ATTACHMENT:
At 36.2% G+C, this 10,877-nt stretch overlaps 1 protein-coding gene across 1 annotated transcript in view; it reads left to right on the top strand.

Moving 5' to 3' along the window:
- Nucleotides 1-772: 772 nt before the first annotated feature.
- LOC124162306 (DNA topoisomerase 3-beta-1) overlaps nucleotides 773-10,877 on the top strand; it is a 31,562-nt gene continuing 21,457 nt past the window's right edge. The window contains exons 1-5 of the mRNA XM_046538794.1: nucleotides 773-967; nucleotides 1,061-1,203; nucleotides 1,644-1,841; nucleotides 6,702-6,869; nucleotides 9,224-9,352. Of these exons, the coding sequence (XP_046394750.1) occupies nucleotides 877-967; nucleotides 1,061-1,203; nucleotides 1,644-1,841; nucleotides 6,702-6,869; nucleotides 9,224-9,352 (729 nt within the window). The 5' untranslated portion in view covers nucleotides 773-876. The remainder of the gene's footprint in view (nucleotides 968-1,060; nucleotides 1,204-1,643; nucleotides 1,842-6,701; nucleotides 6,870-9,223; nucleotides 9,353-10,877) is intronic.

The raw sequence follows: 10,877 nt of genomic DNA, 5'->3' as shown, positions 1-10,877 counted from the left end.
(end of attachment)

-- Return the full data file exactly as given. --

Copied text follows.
At 36.2% G+C, this 10,877-nt stretch overlaps 1 protein-coding gene across 1 annotated transcript in view; it reads left to right on the top strand.

Moving 5' to 3' along the window:
- Nucleotides 1-772: 772 nt before the first annotated feature.
- LOC124162306 (DNA topoisomerase 3-beta-1) overlaps nucleotides 773-10,877 on the top strand; it is a 31,562-nt gene continuing 21,457 nt past the window's right edge. The window contains exons 1-5 of the mRNA XM_046538794.1: nucleotides 773-967; nucleotides 1,061-1,203; nucleotides 1,644-1,841; nucleotides 6,702-6,869; nucleotides 9,224-9,352. Of these exons, the coding sequence (XP_046394750.1) occupies nucleotides 877-967; nucleotides 1,061-1,203; nucleotides 1,644-1,841; nucleotides 6,702-6,869; nucleotides 9,224-9,352 (729 nt within the window). The 5' untranslated portion in view covers nucleotides 773-876. The remainder of the gene's footprint in view (nucleotides 968-1,060; nucleotides 1,204-1,643; nucleotides 1,842-6,701; nucleotides 6,870-9,223; nucleotides 9,353-10,877) is intronic.

The raw sequence follows: 10,877 nt of genomic DNA, 5'->3' as shown, positions 1-10,877 counted from the left end.